The sun setting in a forest during fall. The leaves have all turned red, the trees are half bare, and there is a bad of red leaves glowing in the sunlight on the ground.

The Good Practice of Thanksgiving

Harvest Partner — October 7, 2022

I often smile when I read articles by researchers and other members of the scientific community that confirm the great health benefit of practicing thanksgiving. I’m not smiling in derision but because my God already told me that, and I give thanks!

A recent article published by Harvard Health Publishing stated that giving thanks makes us happier, improves our mental health, our physical health, and our relationships. Here’s a quote from the article: “In positive psychology research, gratitude is strongly and consistently associated with greater happiness. Gratitude helps people feel more positive emotions, relish good experiences, improve their health, deal with adversity, and build strong relationships.”

The practice of thanksgiving is mentioned frequently in Scripture. We are taught that gratitude and thanksgiving are important ingredients that influence how we think, interact with people and with God.

Given the stressful world conditions, and sometimes our own personal difficult situations, giving thanks may not always be our first response. Of course, we are not thankful for pain and suffering. However, we learn from Paul the apostle, who endured incredible hardship, that believers can always see something for which to be thankful.

Paul, who had a history of suffering and hardship wrote to the Thessalonians while he was in prison. He instructed believers to include this crucial ingredient in prayer: “Be joyful always, pray continually, give thanks in all circumstances, for this is God’s will for you in Christ Jesus.” (1 Thessalonians 5:16)

To the Philippians he wrote: “Do not be anxious about anything, but in everything, by prayer and petition, with thanksgiving, present your requests to God.” (Philippians 4:6)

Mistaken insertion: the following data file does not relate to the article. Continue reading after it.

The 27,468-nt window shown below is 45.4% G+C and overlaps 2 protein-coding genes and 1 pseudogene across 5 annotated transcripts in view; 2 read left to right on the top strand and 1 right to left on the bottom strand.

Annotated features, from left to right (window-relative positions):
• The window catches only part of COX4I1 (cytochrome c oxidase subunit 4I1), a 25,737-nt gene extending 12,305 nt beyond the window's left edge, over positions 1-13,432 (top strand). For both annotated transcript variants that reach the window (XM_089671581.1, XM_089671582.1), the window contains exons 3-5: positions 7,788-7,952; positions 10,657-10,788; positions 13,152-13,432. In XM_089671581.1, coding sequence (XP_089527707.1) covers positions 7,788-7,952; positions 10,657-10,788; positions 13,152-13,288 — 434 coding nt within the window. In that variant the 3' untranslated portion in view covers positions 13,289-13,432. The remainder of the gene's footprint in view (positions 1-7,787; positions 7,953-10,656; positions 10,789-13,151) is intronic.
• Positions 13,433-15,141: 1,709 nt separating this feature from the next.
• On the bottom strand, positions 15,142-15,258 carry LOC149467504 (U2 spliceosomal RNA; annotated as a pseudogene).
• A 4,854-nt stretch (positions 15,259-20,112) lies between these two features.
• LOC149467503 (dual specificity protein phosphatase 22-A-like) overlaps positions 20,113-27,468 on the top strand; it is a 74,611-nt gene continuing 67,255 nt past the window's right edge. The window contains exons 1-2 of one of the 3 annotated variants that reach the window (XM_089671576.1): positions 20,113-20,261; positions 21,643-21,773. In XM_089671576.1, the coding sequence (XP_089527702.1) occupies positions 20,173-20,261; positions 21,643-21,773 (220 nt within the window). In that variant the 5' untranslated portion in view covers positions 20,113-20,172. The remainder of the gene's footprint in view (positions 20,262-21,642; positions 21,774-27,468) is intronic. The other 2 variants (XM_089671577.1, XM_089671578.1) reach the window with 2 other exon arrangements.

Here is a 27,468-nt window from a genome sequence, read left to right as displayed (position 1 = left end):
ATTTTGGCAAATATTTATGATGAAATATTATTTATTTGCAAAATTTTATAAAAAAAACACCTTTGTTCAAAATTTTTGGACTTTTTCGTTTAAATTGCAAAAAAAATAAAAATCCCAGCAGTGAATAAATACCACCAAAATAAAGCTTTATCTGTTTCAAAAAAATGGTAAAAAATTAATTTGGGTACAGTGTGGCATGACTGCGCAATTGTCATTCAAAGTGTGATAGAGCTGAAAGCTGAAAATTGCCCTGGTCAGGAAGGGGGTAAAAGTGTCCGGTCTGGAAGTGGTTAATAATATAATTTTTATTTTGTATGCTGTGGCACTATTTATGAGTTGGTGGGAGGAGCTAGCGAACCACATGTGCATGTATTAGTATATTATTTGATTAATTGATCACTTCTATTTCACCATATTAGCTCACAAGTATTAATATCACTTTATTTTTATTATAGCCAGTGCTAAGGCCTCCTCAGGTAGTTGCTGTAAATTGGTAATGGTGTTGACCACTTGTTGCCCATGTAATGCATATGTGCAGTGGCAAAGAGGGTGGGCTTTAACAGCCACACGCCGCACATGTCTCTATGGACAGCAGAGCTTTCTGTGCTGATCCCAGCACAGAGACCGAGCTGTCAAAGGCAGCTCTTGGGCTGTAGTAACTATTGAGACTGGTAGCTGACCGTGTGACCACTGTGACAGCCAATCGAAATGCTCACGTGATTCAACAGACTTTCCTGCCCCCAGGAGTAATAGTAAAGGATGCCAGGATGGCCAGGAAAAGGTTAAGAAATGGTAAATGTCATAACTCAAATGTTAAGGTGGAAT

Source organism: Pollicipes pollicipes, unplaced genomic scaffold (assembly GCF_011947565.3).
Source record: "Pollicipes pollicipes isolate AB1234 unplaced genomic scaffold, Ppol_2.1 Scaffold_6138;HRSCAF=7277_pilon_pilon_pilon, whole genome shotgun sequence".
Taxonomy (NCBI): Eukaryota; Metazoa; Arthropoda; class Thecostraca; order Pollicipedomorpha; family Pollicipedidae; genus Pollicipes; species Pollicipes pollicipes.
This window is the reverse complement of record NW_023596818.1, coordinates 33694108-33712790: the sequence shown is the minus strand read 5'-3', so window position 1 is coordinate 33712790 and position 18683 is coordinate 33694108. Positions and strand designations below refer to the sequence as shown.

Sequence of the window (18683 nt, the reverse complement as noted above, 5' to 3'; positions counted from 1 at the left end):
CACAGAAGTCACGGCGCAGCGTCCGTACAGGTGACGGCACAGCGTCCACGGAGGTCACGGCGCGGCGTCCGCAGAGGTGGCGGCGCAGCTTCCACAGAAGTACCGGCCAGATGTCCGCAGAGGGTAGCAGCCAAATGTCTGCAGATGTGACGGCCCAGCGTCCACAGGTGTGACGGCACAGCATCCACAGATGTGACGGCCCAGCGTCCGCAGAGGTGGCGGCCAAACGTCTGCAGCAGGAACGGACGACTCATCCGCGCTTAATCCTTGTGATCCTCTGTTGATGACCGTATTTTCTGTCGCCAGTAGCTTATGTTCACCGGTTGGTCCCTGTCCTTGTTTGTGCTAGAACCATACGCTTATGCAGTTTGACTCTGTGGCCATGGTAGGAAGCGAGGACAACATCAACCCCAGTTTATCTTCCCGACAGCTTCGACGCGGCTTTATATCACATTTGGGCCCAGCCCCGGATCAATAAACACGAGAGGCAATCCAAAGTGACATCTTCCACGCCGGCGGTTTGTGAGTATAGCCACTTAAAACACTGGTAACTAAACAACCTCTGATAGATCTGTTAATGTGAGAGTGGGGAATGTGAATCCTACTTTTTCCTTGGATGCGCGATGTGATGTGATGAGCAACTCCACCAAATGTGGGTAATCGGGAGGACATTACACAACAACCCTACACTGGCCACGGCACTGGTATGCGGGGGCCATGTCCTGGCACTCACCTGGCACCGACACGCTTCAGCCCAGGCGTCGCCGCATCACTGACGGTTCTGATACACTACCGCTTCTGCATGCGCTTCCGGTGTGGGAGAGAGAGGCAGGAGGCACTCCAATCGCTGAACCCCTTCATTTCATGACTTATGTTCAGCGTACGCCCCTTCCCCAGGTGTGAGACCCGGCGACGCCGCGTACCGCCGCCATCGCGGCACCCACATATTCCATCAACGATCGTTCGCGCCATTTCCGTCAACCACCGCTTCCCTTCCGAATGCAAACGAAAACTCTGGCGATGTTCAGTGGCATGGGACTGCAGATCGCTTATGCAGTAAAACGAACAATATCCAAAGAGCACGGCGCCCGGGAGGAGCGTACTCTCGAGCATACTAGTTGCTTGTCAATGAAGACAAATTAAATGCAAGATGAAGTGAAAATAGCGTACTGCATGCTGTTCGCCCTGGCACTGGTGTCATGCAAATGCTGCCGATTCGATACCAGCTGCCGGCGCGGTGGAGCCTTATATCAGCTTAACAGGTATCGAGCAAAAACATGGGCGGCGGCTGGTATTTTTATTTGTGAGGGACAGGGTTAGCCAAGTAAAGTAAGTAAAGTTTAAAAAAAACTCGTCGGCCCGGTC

We live in perilous times (see 2 Timothy 3:1-5) with wars and rumors of wars, disappointments, injustices, pain, and suffering. Yet, as followers of Christ we always have reasons to give thanks, regardless of circumstances. If we are attentive to the voice of the Spirit of God, we find that he helps us inwardly and glimmers of hope appear giving rise to faith, and we are able to deal with the next minute, hour or day.

I offer a few prompters for thanksgiving today, not just for the Thanksgiving holiday but for any day. I pray these will be helpful and even uplifting for you.

We can always give thanks for…

  • God, who loves us unconditionally; whose mercies never cease; whose grace always abounds; whose faithfulness is great.
  • God’s Word—flawless, right and true, source of wisdom and guidance, living and enduring, full of hope for today and eternity.
  • God’s presence with us in all circumstances to help, guide, comfort, strengthen, heal and restore.
  • The gift of prayer that enables us to draw near to our Lord and lay our personal concerns and the needs of the world at his feet.
  • God’s protection on our land and the grace of living in a country where there are no military assaults.

Thanksgiving is much more than the holiday weekend we celebrate every October. It’s a way of life for the follower of Christ. It’s a practice that renews our faith and hope is subtle but sure ways. And it is part of our witness in a world who does know the One from whom all good things come.

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